What Degrees and Education Programs Are Available in Locksmithing?
Although few schools offer recognized degrees in locksmithing, aspiring locksmiths can find training courses at either a community college, a technical vocational school or through an apprenticeship. Schools offering Locksmithing degrees can also be found in these popular choices.
Locksmith apprentices study with a master locksmith and learn through an extended on-the-job training program. Apprentices do not take courses in mathematics and English, which are found in some formal education programs but instead focus only on skills needed for the job. At the end of an apprenticeship, locksmiths are fully trained in the trade and have a solid work history to present to prospective employers.
Important Facts about Locksmithing Programs
|Certification||Associated Locksmiths of America|
|Licensing||Possible local or state licensing requirements|
|Work Environment_||Locksmith shops, hardware shops, government agencies, own business|
|_Job Outlook (2012-2022)||7%|
|_Median Salary (2014)||$38,600|
Source: U.S. Bureau of Labor Statistics
Individual Locksmith Courses
Students can design their own educational program in locksmithing through schools that offer individual courses. The Charles Stuart School of Locksmithing offers individual courses taught by working locksmiths who are up-to-date on the latest advancements. The curriculum prepares students to obtain the license needed for locksmithing in New York. Available courses include:
- Key Cutting and Duplication both by Hand and machine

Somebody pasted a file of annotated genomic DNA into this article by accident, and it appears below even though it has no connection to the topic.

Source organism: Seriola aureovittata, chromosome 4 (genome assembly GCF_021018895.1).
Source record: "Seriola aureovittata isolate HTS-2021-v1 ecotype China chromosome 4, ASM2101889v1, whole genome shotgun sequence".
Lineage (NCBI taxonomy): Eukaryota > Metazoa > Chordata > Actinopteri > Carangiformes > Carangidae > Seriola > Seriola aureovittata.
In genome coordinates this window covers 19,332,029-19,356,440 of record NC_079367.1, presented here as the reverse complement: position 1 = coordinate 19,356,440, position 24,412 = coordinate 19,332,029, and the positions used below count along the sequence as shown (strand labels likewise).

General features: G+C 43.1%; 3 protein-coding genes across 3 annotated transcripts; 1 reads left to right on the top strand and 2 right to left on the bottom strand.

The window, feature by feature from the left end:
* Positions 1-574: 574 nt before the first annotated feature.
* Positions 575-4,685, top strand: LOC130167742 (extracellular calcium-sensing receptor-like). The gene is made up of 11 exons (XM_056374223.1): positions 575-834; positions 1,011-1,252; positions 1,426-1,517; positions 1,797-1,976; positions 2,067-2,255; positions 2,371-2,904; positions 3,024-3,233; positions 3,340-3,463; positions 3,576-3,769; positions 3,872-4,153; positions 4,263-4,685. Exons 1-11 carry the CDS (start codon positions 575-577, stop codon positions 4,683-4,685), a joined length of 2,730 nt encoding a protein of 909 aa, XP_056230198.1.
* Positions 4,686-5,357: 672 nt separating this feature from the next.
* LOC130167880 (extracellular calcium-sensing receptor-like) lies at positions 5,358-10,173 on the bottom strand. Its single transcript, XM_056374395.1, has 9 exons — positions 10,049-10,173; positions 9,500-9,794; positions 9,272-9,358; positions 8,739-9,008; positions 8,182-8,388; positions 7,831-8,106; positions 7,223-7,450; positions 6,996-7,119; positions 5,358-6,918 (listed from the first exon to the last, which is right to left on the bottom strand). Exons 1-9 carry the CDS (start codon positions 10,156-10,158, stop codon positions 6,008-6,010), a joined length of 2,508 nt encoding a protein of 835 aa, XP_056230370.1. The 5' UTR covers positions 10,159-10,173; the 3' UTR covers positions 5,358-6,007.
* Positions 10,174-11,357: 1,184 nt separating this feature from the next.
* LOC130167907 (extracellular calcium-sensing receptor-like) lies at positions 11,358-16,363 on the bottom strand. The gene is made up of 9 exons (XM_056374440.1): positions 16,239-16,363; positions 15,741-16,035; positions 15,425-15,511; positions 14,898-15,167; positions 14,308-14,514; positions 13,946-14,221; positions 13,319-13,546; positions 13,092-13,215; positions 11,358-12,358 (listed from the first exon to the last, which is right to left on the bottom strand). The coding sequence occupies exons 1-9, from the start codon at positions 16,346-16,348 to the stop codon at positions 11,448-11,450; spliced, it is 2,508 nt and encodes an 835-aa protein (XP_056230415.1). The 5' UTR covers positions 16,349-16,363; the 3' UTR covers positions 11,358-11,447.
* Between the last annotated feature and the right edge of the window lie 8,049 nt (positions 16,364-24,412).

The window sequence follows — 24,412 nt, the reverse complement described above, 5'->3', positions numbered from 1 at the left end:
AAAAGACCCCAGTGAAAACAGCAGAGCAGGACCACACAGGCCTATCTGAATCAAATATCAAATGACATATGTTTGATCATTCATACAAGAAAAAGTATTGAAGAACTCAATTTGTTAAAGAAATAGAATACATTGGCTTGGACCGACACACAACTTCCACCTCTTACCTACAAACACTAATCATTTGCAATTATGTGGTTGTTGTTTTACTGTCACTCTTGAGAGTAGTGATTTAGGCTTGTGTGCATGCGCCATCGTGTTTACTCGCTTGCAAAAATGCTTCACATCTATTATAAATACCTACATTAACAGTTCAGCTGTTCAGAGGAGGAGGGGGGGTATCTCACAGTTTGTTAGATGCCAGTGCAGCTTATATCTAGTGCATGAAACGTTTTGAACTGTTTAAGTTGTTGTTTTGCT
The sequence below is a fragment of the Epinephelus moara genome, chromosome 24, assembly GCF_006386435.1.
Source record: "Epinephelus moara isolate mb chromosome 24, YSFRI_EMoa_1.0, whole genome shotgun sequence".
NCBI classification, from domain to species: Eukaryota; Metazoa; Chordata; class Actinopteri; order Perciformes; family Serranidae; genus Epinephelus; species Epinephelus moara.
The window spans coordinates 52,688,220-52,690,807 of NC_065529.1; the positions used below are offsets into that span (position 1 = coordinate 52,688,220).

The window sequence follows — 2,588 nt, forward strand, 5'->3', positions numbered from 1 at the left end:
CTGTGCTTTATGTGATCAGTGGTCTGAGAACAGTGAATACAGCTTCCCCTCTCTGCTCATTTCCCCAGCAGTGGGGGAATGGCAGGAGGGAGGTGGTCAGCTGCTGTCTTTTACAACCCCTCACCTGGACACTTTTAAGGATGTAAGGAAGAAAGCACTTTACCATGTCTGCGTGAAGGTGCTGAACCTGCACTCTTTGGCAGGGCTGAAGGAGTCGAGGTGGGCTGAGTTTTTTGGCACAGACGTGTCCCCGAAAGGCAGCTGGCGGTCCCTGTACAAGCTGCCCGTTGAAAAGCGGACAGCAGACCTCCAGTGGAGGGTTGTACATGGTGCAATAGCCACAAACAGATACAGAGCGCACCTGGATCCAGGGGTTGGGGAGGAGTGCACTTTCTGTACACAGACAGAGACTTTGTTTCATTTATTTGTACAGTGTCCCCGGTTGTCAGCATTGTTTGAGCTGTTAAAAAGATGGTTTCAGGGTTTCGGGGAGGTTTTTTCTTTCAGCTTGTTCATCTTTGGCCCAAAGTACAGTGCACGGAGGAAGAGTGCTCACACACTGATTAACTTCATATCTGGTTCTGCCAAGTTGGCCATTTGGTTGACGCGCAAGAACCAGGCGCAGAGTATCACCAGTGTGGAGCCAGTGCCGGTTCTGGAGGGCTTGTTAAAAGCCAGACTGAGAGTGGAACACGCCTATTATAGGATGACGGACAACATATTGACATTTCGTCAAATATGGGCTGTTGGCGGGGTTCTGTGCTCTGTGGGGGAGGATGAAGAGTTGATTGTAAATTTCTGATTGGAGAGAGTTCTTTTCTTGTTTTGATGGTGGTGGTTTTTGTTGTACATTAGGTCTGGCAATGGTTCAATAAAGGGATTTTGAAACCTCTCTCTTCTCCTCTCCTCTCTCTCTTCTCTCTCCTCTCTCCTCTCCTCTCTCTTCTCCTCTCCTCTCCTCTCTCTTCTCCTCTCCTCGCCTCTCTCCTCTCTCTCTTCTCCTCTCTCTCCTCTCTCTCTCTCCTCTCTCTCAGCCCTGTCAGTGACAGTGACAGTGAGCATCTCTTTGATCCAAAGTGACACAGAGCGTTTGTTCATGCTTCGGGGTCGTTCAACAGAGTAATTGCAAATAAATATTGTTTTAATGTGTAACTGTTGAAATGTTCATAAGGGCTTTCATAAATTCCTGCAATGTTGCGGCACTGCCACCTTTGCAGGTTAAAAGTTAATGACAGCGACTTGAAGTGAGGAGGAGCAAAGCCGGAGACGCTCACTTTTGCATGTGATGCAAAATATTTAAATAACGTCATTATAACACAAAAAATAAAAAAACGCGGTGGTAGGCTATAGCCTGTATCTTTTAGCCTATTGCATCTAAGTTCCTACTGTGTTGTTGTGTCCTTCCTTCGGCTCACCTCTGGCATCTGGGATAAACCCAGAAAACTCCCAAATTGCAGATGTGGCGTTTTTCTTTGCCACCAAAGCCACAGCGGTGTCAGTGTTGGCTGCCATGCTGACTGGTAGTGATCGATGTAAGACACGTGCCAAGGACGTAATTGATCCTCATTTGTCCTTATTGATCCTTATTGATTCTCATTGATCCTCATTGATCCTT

- Lock Installations
- Master Keying
- Safe Combination Changing
- High Security Locks
- Auto Locksmithing
- Emergency Openings (forced entry)
- Auto Opening
- General Lock Construction
- How to Operate your Own Business
Certificate programs teach the fundamentals of locksmithing over a short period, preparing students for entry-level locksmithing jobs. Graduates of the program may pursue the Registered Locksmith designation. Topics covered during the course include identifying different types of locks, keys, and security systems, understanding key duplicating systems, rekeying lock cylinders, master key basic systems, installing high security locks, and cross-referencing key blanks.
Community College Programs
While associate's degree programs in locksmithing are rare, many community colleges offer professional training programs lasting six months to a year. These programs lead to a professional diploma or certification. Students enrolled in a community college program will learn locksmithing techniques, industry standards, and legal, ethics, and safety.
To continue researching, browse degree options below for course curriculum, prerequisites and financial aid information. Or, learn more about the subject by reading the related articles below: